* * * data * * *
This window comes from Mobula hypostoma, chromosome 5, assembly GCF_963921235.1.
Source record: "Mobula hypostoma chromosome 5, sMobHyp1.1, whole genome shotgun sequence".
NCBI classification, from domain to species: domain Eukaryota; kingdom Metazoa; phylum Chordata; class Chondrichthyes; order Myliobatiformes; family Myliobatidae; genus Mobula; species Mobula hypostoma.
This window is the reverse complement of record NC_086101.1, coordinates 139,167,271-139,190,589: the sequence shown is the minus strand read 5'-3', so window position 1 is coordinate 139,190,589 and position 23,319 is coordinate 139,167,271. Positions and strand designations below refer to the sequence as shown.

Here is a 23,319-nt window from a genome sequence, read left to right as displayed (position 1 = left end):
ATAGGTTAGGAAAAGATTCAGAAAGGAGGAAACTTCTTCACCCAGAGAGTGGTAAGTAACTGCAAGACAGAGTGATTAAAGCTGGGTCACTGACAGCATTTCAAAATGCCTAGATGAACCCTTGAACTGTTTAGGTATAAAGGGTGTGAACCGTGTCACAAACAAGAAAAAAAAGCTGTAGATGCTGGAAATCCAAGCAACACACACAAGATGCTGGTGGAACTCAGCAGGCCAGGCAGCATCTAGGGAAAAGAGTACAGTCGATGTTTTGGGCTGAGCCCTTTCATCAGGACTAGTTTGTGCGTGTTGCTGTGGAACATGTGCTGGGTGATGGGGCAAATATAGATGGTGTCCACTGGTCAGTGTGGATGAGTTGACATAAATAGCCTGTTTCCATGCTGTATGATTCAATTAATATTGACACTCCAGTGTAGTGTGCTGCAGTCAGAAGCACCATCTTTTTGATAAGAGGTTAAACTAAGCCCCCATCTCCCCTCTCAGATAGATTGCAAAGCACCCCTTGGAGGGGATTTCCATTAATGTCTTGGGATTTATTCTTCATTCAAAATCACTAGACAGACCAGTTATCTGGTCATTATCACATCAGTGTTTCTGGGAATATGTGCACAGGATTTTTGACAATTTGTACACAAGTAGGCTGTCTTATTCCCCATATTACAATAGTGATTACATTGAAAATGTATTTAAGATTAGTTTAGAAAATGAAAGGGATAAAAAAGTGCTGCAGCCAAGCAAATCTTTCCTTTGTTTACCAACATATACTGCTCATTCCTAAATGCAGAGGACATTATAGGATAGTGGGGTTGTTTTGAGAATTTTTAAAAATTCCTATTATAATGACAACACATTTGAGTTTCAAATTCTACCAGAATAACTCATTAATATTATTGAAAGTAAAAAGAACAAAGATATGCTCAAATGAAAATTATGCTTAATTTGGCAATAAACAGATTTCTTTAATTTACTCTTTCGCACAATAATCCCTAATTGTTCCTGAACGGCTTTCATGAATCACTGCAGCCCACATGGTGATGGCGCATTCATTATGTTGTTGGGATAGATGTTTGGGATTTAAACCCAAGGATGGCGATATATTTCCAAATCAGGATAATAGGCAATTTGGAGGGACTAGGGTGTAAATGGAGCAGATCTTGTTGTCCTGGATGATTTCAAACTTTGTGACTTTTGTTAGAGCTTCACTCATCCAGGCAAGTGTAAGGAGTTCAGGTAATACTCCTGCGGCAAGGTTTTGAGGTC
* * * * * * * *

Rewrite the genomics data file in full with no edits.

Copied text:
This window comes from Mobula hypostoma, chromosome 5, assembly GCF_963921235.1.
Source record: "Mobula hypostoma chromosome 5, sMobHyp1.1, whole genome shotgun sequence".
NCBI classification, from domain to species: domain Eukaryota; kingdom Metazoa; phylum Chordata; class Chondrichthyes; order Myliobatiformes; family Myliobatidae; genus Mobula; species Mobula hypostoma.
This window is the reverse complement of record NC_086101.1, coordinates 139,167,271-139,190,589: the sequence shown is the minus strand read 5'-3', so window position 1 is coordinate 139,190,589 and position 23,319 is coordinate 139,167,271. Positions and strand designations below refer to the sequence as shown.

Here is a 23,319-nt window from a genome sequence, read left to right as displayed (position 1 = left end):
ATAGGTTAGGAAAAGATTCAGAAAGGAGGAAACTTCTTCACCCAGAGAGTGGTAAGTAACTGCAAGACAGAGTGATTAAAGCTGGGTCACTGACAGCATTTCAAAATGCCTAGATGAACCCTTGAACTGTTTAGGTATAAAGGGTGTGAACCGTGTCACAAACAAGAAAAAAAAGCTGTAGATGCTGGAAATCCAAGCAACACACACAAGATGCTGGTGGAACTCAGCAGGCCAGGCAGCATCTAGGGAAAAGAGTACAGTCGATGTTTTGGGCTGAGCCCTTTCATCAGGACTAGTTTGTGCGTGTTGCTGTGGAACATGTGCTGGGTGATGGGGCAAATATAGATGGTGTCCACTGGTCAGTGTGGATGAGTTGACATAAATAGCCTGTTTCCATGCTGTATGATTCAATTAATATTGACACTCCAGTGTAGTGTGCTGCAGTCAGAAGCACCATCTTTTTGATAAGAGGTTAAACTAAGCCCCCATCTCCCCTCTCAGATAGATTGCAAAGCACCCCTTGGAGGGGATTTCCATTAATGTCTTGGGATTTATTCTTCATTCAAAATCACTAGACAGACCAGTTATCTGGTCATTATCACATCAGTGTTTCTGGGAATATGTGCACAGGATTTTTGACAATTTGTACACAAGTAGGCTGTCTTATTCCCCATATTACAATAGTGATTACATTGAAAATGTATTTAAGATTAGTTTAGAAAATGAAAGGGATAAAAAAGTGCTGCAGCCAAGCAAATCTTTCCTTTGTTTACCAACATATACTGCTCATTCCTAAATGCAGAGGACATTATAGGATAGTGGGGTTGTTTTGAGAATTTTTAAAAATTCCTATTATAATGACAACACATTTGAGTTTCAAATTCTACCAGAATAACTCATTAATATTATTGAAAGTAAAAAGAACAAAGATATGCTCAAATGAAAATTATGCTTAATTTGGCAATAAACAGATTTCTTTAATTTACTCTTTCGCACAATAATCCCTAATTGTTCCTGAACGGCTTTCATGAATCACTGCAGCCCACATGGTGATGGCGCATTCATTATGTTGTTGGGATAGATGTTTGGGATTTAAACCCAAGGATGGCGATATATTTCCAAATCAGGATAATAGGCAATTTGGAGGGACTAGGGTGTAAATGGAGCAGATCTTGTTGTCCTGGATGATTTCAAACTTTGTGACTTTTGTTAGAGCTTCACTCATCCAGGCAAGTGTAAGGAGTTCAGGTAATACTCCTGCGGCAAGGTTTTGAGGTC